Bentham's Panopticon has considerable historical
importance in the history of penal reform, having been one of the
most carefully elaborated blueprints for the systematic penal
institutions which began to replace the gaols and bridewells,
medieval in origin, which had been intended only as holding
stations before criminals were fined, sent to the stocks,
transported, or executed. During the later eighteenth century,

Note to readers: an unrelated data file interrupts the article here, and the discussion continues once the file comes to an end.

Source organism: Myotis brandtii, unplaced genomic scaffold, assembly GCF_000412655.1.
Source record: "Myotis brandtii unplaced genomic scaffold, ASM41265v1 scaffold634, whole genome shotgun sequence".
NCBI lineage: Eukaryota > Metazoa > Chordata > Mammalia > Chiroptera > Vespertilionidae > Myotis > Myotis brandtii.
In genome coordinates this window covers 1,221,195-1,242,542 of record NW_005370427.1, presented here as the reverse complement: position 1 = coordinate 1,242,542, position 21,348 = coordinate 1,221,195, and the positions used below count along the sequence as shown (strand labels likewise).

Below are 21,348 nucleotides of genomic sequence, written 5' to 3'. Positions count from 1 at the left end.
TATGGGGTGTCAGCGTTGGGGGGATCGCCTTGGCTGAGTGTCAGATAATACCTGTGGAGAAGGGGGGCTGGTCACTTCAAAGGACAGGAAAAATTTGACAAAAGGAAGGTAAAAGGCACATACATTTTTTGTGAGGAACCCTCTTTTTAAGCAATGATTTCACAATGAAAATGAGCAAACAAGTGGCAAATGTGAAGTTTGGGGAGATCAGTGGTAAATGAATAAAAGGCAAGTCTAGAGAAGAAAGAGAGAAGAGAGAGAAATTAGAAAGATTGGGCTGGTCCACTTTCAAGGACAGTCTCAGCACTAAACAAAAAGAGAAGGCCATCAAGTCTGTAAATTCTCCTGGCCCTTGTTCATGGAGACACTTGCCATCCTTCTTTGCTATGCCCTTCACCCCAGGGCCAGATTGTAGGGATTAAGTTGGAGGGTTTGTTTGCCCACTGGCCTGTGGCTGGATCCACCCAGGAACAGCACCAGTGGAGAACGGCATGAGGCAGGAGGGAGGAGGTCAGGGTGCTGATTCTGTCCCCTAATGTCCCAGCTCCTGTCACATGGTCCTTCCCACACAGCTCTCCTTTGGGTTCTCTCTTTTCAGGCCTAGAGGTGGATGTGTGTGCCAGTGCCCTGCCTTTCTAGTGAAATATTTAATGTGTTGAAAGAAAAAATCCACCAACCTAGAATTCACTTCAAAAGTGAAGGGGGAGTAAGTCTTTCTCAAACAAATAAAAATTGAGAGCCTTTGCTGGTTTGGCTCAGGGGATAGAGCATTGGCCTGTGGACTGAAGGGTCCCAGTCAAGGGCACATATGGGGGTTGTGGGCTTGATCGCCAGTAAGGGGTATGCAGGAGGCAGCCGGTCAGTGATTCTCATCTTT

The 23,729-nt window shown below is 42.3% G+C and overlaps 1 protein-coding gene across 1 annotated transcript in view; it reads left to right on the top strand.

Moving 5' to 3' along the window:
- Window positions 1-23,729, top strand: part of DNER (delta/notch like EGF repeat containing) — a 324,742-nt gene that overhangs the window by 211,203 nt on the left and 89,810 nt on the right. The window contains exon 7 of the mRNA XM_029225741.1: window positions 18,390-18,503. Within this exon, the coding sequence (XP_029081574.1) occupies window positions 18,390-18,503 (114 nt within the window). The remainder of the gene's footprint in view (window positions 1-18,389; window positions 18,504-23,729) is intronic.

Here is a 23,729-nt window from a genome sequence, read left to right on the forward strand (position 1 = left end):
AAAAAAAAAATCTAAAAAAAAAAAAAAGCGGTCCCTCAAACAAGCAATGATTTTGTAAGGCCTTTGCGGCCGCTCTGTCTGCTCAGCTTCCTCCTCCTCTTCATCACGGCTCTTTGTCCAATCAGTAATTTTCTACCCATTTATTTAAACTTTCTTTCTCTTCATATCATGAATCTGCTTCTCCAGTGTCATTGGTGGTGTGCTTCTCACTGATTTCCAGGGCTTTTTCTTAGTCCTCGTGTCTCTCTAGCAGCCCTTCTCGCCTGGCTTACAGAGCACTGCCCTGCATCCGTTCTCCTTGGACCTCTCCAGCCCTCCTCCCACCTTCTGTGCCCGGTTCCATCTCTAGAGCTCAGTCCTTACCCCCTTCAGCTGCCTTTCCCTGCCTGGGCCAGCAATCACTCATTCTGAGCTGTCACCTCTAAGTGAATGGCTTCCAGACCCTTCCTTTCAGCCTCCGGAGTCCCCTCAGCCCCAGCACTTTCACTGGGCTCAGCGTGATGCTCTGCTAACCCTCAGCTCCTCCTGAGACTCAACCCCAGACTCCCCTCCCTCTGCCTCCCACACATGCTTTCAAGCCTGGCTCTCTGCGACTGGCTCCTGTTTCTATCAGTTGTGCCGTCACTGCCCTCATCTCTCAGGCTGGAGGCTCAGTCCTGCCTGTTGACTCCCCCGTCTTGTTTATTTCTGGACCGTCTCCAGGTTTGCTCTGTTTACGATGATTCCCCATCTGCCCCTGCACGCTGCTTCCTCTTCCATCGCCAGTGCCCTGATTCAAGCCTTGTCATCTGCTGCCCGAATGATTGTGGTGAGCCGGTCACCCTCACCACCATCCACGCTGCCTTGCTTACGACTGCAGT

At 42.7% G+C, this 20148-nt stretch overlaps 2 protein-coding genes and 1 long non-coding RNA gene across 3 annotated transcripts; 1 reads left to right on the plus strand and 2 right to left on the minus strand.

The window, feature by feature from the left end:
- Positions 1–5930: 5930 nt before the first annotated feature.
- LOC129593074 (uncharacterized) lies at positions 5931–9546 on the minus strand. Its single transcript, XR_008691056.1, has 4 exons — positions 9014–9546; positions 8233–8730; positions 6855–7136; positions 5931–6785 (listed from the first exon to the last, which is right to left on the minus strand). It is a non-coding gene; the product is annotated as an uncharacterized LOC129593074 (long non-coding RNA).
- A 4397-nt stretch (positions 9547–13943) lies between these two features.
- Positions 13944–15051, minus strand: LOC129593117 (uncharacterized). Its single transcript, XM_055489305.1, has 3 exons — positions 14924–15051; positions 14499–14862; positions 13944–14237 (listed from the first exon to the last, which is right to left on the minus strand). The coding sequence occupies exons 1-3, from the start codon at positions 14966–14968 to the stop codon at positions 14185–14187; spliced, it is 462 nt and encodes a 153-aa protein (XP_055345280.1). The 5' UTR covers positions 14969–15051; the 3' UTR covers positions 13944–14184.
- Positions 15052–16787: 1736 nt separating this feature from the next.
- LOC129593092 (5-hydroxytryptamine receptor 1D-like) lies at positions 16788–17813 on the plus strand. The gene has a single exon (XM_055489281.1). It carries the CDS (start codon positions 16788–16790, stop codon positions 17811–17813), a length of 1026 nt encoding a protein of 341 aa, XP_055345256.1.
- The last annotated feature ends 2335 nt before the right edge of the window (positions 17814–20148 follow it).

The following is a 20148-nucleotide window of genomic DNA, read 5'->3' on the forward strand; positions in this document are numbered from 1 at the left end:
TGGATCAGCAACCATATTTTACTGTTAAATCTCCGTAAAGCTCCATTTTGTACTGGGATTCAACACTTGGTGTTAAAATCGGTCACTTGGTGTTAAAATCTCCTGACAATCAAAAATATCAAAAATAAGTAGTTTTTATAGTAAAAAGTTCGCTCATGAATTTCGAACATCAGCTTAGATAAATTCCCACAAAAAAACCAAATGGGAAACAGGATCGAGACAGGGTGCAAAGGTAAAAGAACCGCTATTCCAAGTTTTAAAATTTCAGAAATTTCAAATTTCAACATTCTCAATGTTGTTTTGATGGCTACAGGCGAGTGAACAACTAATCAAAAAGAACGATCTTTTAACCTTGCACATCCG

confluent humanitarian, administrative and legislative tendencies
led to proposals …
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Clark, Robert. "The Panopticon". The Literary Encyclopedia. First published 19 September 2002
[http://www.litencyc.com/php/sworks.php?rec=true&UID=10390, accessed 26 April 2017.]
10390The Panopticon3Historical context notes are intended to give basic and preliminary information on a topic. In some cases they will be expanded into longer entries as the Literary Encyclopedia evolves.
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